Along with the Mudis and the Pulis, the Pumis are one of the three major Hungarian herding dog breeds. In their homeland, the shaggy terriers take on all the tasks of large driving and herding dogs. They combine the intelligence and protective drive of German shepherds with the drive to work of terriers. If you want to keep a Pumi as a family dog, you have to offer him a lot.
External Characteristics of the Pumis – The Tousled Shepherd Dog with a Terrier Character
Curly Pumis appear larger overall than they really are, as the medium-length, poodle-like coat stands out rigidly. They have a square build, always keep their heads high and alert, and their stretched skulls are clearly reminiscent of terriers. Characteristics such as size and weight are not selected particularly strictly, more important are characteristics such as fitness for work, color and texture of the coat, and health. Males measure between 41 and 47 cm at the withers; according to the FCI breed standard, 43 to 45 cm is ideal. Bitches are slightly smaller with a height at the withers of between 38 and 44 cm. Ideally, males weigh 12 to 13 kilograms and females a maximum of 11 kilograms. Deviations of up to 2 kilograms are tolerated in inbreeding.
The Pumi from head to tail
- The head and muzzle are relatively long and narrow. The skull merges into the muzzle without a visible stop. The head is broad and arched at the crown of the head, otherwise, it appears rather flat.
- The nose is always black and the lips are tight. They are pigmented black and are hard to see because of the curly and soft mustache.
- The medium-sized eyes are oval in shape and form slits at the corners of the eyes. Curly hair on the face should not completely obscure the bright expression in the eyes.
- The erect ears bent forwards, are set high and taper to a V-shape. They are very mobile and expressively indicate the mood and thoughts of the dog. In some dogs, they appear plump due to their long, protruding hair.
- Wrinkles should never form on the neck. It is of medium length and stands at an angle of 50 to 55 degrees to the horizontal. The body is described as lean and dry, but the muscles are well developed. The lower profile line is slightly tucked up and the chest is deep.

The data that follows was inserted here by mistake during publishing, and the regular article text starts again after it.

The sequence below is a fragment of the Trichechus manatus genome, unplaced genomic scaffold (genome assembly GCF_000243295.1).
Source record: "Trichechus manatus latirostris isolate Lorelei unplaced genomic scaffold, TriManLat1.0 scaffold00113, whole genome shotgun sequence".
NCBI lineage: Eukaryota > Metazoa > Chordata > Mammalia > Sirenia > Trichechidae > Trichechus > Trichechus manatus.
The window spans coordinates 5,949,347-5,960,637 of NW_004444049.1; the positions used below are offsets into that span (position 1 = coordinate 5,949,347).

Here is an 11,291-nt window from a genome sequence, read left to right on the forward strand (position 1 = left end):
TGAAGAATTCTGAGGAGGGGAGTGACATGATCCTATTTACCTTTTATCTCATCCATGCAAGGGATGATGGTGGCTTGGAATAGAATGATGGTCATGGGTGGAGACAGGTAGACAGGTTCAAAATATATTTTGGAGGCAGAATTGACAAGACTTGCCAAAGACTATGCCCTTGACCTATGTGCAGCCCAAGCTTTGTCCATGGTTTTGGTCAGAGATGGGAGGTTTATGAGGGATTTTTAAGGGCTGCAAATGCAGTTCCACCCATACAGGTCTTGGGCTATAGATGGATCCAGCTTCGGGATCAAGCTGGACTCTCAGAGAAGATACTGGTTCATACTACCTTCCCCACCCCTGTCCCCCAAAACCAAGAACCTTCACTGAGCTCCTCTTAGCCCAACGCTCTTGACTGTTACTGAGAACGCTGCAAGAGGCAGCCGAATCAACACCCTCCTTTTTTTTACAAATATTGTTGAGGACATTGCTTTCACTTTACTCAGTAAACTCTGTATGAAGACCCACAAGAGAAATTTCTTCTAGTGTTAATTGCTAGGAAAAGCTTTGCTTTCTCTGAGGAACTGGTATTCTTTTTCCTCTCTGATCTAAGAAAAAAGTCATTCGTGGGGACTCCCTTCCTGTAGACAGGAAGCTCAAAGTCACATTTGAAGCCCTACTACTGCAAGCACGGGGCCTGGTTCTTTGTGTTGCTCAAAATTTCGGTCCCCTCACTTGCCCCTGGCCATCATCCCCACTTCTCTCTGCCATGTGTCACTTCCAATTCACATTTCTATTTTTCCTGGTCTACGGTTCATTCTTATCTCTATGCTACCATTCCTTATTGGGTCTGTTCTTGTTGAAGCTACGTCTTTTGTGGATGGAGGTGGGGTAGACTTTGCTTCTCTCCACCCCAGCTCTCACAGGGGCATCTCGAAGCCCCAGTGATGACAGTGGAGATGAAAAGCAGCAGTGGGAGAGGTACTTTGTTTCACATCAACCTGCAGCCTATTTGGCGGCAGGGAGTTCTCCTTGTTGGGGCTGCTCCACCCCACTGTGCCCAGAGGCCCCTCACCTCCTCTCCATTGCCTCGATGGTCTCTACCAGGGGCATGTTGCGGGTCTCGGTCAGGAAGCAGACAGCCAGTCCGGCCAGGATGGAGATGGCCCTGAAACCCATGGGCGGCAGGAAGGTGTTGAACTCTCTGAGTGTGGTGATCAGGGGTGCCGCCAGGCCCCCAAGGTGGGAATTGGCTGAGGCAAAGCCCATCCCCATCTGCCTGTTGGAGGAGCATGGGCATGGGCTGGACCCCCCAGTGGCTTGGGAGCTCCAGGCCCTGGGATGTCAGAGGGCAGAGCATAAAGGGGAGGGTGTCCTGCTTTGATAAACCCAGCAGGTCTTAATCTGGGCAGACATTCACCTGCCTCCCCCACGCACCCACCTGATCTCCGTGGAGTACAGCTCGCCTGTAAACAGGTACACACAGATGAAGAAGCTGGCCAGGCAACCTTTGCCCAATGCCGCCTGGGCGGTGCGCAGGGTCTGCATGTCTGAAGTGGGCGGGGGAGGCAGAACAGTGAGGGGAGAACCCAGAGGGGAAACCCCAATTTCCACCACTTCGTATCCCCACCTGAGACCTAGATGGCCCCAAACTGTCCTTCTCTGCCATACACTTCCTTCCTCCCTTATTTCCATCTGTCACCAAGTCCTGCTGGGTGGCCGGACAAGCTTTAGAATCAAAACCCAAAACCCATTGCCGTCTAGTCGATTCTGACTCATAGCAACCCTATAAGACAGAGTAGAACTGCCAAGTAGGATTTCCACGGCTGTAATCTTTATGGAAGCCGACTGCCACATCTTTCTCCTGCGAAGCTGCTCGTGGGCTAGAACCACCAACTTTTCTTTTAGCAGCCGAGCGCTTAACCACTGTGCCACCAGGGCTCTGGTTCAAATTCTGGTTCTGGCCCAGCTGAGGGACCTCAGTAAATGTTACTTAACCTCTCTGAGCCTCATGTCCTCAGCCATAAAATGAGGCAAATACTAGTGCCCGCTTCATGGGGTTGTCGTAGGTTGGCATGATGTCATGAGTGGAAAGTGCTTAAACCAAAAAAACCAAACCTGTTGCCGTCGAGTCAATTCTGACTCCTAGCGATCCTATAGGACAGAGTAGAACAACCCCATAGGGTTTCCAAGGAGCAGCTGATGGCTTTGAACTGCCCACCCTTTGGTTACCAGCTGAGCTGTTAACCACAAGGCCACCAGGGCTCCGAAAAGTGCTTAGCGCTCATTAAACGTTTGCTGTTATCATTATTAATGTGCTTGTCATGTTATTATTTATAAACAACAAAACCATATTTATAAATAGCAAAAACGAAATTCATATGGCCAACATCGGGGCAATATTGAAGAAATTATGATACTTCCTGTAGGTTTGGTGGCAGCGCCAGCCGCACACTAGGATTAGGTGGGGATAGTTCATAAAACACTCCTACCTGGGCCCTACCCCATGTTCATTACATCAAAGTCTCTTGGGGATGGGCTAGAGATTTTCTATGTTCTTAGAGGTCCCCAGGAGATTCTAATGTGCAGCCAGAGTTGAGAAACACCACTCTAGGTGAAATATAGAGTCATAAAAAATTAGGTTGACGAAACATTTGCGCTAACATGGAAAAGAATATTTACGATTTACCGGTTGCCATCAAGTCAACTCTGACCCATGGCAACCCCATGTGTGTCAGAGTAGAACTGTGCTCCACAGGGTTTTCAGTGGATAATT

- The long shoulder blades are steep and merge into straight forelegs. The shoulder blade and upper arm form an angle of 100 to 110 degrees. The thighs are long and gaunt in front and behind. The hind legs are laid back, with a steep metatarsus and a lean hock.
- No dewclaws are desired on the cat’s paws.
- When excited, the high-set tail forms an arch over the croup. It is hairy on the underside with a shaggy flag up to 13 cm long.
Coat and colors of the Pumi
The Pumi’s shaggy, curly coat grows in dense tufts of wiry topcoat and soft undercoat. The guard hairs point upwards on the ears. They only occur in one color, with dark hair types often lightening on the face, chest, and legs. Fawn Pumis may sport black or gray masks on their faces and ears, or have a cloudy, dark sting down their backs. Distinctive is the long, tangled hair on the underside of the tail, which protrudes in all directions down the back when carried upright.
Desired color types
- Gray in all shades
- fawn (yellowish-red to cream-colored)
- There are also white Pumis, but this color is undesirable for inbreeding.
Historical Outline of the Origin of the Pumis
Pumis have only been selected and propagated for breeding since the early 20th century according to modern breeding and breed understanding. Previously they were selected by Hungarian farmers primarily based on their ability. So the breed came about more or less by accident, just like Mudi and Puli. The latter was common in eastern Hungary, while mudis were more likely to be found in the south of the country. Pumis originated in the western highlands.
Ancestors of the pump
- The Pumi descends directly from the Puli. This has been crossed with various European Shepherd Dogs and Terriers:
- The Patou from France
- The French Briard
- The midpoint
- Various British Terriers
- Pumi, Puli, and Mudi share common ancestors.
The development of today’s breed standard
The first drawings and descriptions of Pumis in Hungary date back to 1815. At first, they came in many different colors. Even the decline in the population during World War II did not change the variety of colors. It was not until the 1950s that breeding selection was limited to a few color varieties, as a result of which some hereditary diseases crept into the gene pool.
Nature and Character of the Pumis – Always Ready for Action
Pumis love action and communicate loudly: they bark, howl and jump to express their feelings. Single owners could be overwhelmed by their play instinct in the long run – they feel most comfortable in active households with several playmates. They jump at the slightest motivation immediately. If you are looking for a playmate whose party mood never ends, the Pumi is the right companion.